“NO GRACIE! GRACIE NO! NO! STOP IT GRACIE! GRACIE? NO.”
“GRACIE? NO! GRACIE STOP THAT. GRACIE NO. NO GRACIE!”
Andrew has taken to doing this incredibly uncanny impression of the woman, which gives me the giggle fits and all, but I really want this woman out of my line of site and earshot. You wouldn’t believe how difficult it is to write or read a 1,000-page novel while this woman and her apparently poorly trained little mutt spend all day on the balcony arguing with each other.
Luckily for me, with the turnover in that place, she’ll be gone soon.
Andrew is slowly but surely reducing the amount of clutter in the Man Cave, but man, it’s been like an archaeological dig in there, with fossilized nerd memorabilia from the Paleonineties epoch. He found POGS, people. Like, in plastic, protective binder sleeves. Other humorous finds include a book about farts and a bumper sticker that says “Chucky Did It.” When pressed about each of these items, Andrew claimed he had no idea why he had them. I believe him, but I’d be lying if I wasn’t more than a little appalled at what’s being unearthed in there.
I am unbelievably grateful for Craigslist in all of this, yet kind of amazed at what people will and won’t buy. Andrew was sure the baseball card lot he put up would be the last thing to sell, yet it was the second thing to go, before a beautiful guitar and an elliptical trainer. One man’s trash, I guess.
I actually don’t want to sell either the guitar or the elliptical, but we don’t have room for the latter, and I don’t have time to learn how to play the guitar. I’m still not sure I’ll sell the guitar, to be honest. It was a gift from my parents, and I adore it. I just am not a very good musician, it turns out, except on Rock Band, where I’m kind of a big deal. On the drums. Maybe I should get drums! Wait, didn’t I just say I don’t have room for all our stuff?
Despite the progress, there is still a long way to go. Your continued prayers will not go unappreciated.
Let me tell you a story.
Once upon a time, a boy and girl fell in love. They spent so much time at each other’s respective apartments, that their respective roommates were like, “OMG why don’t you just move in together?” And the two love birds were like, “OMG, you’re right!”
And so they did. They found a reasonably cute, reasonably sized, two-bedroom apartment close to the downtown area and combined the contents of their two households. But there was one small problem. The boy half of this couple had boxes and boxes of things, boxes which hadn’t been opened since he haphazardly packed them when he moved out of his parents’ house. There they stood, a fortress of sealed boxes, their exact contents unknown. Now, rather than go through these mystery boxes and sort out the treasure from the rubbish, the boy put the boxes into a moving van, where they were dropped off into the spare room the boy and girl had decided, as they mapped out their life together there, would be an office and exercise room.
There they sat, the lonely boxes. They sat through a summer, a winter, a marriage proposal, a wedding, and two anniversaries of said wedding. In those three years, maybe a third of the boxes had been dealt with, if the girl was to be generous. However, the boy appeared to have placed an enchantment upon the boxes and the room, wherein he would unpack one box and sort its contents, yet the room would appear no less cluttered than before! While the imagined purposes of the room were technically achievable—there was indeed an elliptical trainer and a desk in there— the room was so cluttered with the boy’s belongings that it has really become the Enchanted Man Cave, where the boy would go to do boy things like play video games and (probably) look at porn on the internet (the girl does not pry much into the intimate affairs of the boy when he is in the Enchanted Man Cave).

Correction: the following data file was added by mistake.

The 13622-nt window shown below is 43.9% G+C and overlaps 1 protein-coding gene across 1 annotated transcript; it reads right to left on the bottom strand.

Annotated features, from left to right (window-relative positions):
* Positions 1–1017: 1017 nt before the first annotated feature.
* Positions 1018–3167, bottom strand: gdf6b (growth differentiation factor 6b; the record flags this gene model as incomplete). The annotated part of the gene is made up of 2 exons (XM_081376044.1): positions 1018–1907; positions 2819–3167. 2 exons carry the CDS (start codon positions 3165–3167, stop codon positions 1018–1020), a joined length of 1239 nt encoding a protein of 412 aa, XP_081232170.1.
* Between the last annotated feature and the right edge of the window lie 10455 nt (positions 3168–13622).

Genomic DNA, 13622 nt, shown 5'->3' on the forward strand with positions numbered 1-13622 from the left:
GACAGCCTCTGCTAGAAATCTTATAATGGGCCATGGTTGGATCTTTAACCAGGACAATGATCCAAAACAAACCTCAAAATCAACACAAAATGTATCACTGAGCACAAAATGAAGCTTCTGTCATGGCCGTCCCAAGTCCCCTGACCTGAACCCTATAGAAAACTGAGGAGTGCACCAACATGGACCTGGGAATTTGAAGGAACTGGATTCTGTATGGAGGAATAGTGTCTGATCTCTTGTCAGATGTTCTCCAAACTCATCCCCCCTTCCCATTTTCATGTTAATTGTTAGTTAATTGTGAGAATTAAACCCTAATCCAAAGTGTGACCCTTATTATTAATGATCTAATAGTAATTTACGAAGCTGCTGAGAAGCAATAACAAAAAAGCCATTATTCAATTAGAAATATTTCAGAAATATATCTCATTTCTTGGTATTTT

All seemed lost, and the girl had become resigned to fate, her hopes of a spare room for their mutual enjoyment dashed, until one day, like a beacon, her fairy godsister came upon her and granted her a magical opportunity. “I am looking for a place to stay for the summer,” the fairy godsister declared, and she offered a handsome sum to the boy and girl in exchange for lodging in the Enchanted Man Cave.
“Oh, fairy godsister, this sounds too good to be true,” quoth the girl, “but I’m afraid the enchantment the boy has placed over the Man Cave has rendered it forever a Man Cave. Alas and alack!” However, after productive conversation with the boy as to the benefits the godsister’s handsome sum would bring to their household, the girl convinced the boy to lift the enchantment.
The boy and girl are not out of the woods, yet. The spell for lifting the enchantment will require both their efforts and take several days of labor. Even so, they are (okay, she is) determined to lift the spell over the Man Cave, in order to transform it into livable quarters for the girl’s fairy godsister. After two months’ time, foregoing any other enchanted boxes, the room may be repurposed, hopefully into a habitable workspace for both the boy and girl to live happily ever after.
Please wish the girl godspeed.